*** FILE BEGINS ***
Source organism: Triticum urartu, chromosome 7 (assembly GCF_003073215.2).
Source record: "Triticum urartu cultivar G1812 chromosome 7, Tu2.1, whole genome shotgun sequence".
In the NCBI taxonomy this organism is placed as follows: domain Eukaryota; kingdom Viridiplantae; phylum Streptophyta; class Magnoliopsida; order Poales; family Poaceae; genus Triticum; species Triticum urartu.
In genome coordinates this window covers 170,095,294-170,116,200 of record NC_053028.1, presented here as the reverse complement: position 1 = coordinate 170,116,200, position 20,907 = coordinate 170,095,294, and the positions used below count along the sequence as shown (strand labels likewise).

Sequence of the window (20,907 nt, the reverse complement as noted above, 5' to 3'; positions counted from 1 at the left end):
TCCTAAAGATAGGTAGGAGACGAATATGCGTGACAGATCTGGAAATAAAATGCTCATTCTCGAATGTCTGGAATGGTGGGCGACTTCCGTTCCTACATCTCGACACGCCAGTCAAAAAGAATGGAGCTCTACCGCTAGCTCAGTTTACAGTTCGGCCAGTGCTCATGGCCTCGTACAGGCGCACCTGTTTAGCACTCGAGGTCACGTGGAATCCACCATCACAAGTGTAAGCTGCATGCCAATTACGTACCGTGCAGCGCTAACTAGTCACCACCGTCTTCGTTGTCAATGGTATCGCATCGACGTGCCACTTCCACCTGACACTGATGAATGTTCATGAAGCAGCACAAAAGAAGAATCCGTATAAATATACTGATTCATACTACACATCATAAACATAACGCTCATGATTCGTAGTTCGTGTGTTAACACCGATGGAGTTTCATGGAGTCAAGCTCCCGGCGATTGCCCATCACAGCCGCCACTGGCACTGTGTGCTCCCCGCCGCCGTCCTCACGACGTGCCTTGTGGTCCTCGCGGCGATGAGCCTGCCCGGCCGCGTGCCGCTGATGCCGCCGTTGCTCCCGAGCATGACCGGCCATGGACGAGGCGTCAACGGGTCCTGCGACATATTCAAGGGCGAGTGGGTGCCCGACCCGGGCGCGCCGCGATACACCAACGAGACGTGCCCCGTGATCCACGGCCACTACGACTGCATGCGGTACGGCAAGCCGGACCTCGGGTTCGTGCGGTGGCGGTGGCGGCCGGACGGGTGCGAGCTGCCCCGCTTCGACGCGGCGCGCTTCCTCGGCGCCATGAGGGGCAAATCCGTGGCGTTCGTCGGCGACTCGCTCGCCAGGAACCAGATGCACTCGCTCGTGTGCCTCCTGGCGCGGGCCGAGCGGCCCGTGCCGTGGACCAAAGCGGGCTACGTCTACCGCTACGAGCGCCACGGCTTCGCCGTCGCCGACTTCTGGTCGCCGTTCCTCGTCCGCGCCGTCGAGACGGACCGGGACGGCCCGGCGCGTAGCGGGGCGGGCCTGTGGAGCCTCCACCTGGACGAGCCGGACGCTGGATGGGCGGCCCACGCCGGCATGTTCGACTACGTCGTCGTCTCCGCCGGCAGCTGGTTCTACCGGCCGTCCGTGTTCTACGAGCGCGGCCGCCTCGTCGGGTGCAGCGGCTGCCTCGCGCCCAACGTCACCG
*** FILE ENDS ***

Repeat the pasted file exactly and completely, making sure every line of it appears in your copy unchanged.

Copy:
Source organism: Triticum urartu, chromosome 7 (assembly GCF_003073215.2).
Source record: "Triticum urartu cultivar G1812 chromosome 7, Tu2.1, whole genome shotgun sequence".
In the NCBI taxonomy this organism is placed as follows: domain Eukaryota; kingdom Viridiplantae; phylum Streptophyta; class Magnoliopsida; order Poales; family Poaceae; genus Triticum; species Triticum urartu.
In genome coordinates this window covers 170,095,294-170,116,200 of record NC_053028.1, presented here as the reverse complement: position 1 = coordinate 170,116,200, position 20,907 = coordinate 170,095,294, and the positions used below count along the sequence as shown (strand labels likewise).

Sequence of the window (20,907 nt, the reverse complement as noted above, 5' to 3'; positions counted from 1 at the left end):
TCCTAAAGATAGGTAGGAGACGAATATGCGTGACAGATCTGGAAATAAAATGCTCATTCTCGAATGTCTGGAATGGTGGGCGACTTCCGTTCCTACATCTCGACACGCCAGTCAAAAAGAATGGAGCTCTACCGCTAGCTCAGTTTACAGTTCGGCCAGTGCTCATGGCCTCGTACAGGCGCACCTGTTTAGCACTCGAGGTCACGTGGAATCCACCATCACAAGTGTAAGCTGCATGCCAATTACGTACCGTGCAGCGCTAACTAGTCACCACCGTCTTCGTTGTCAATGGTATCGCATCGACGTGCCACTTCCACCTGACACTGATGAATGTTCATGAAGCAGCACAAAAGAAGAATCCGTATAAATATACTGATTCATACTACACATCATAAACATAACGCTCATGATTCGTAGTTCGTGTGTTAACACCGATGGAGTTTCATGGAGTCAAGCTCCCGGCGATTGCCCATCACAGCCGCCACTGGCACTGTGTGCTCCCCGCCGCCGTCCTCACGACGTGCCTTGTGGTCCTCGCGGCGATGAGCCTGCCCGGCCGCGTGCCGCTGATGCCGCCGTTGCTCCCGAGCATGACCGGCCATGGACGAGGCGTCAACGGGTCCTGCGACATATTCAAGGGCGAGTGGGTGCCCGACCCGGGCGCGCCGCGATACACCAACGAGACGTGCCCCGTGATCCACGGCCACTACGACTGCATGCGGTACGGCAAGCCGGACCTCGGGTTCGTGCGGTGGCGGTGGCGGCCGGACGGGTGCGAGCTGCCCCGCTTCGACGCGGCGCGCTTCCTCGGCGCCATGAGGGGCAAATCCGTGGCGTTCGTCGGCGACTCGCTCGCCAGGAACCAGATGCACTCGCTCGTGTGCCTCCTGGCGCGGGCCGAGCGGCCCGTGCCGTGGACCAAAGCGGGCTACGTCTACCGCTACGAGCGCCACGGCTTCGCCGTCGCCGACTTCTGGTCGCCGTTCCTCGTCCGCGCCGTCGAGACGGACCGGGACGGCCCGGCGCGTAGCGGGGCGGGCCTGTGGAGCCTCCACCTGGACGAGCCGGACGCTGGATGGGCGGCCCACGCCGGCATGTTCGACTACGTCGTCGTCTCCGCCGGCAGCTGGTTCTACCGGCCGTCCGTGTTCTACGAGCGCGGCCGCCTCGTCGGGTGCAGCGGCTGCCTCGCGCCCAACGTCACCG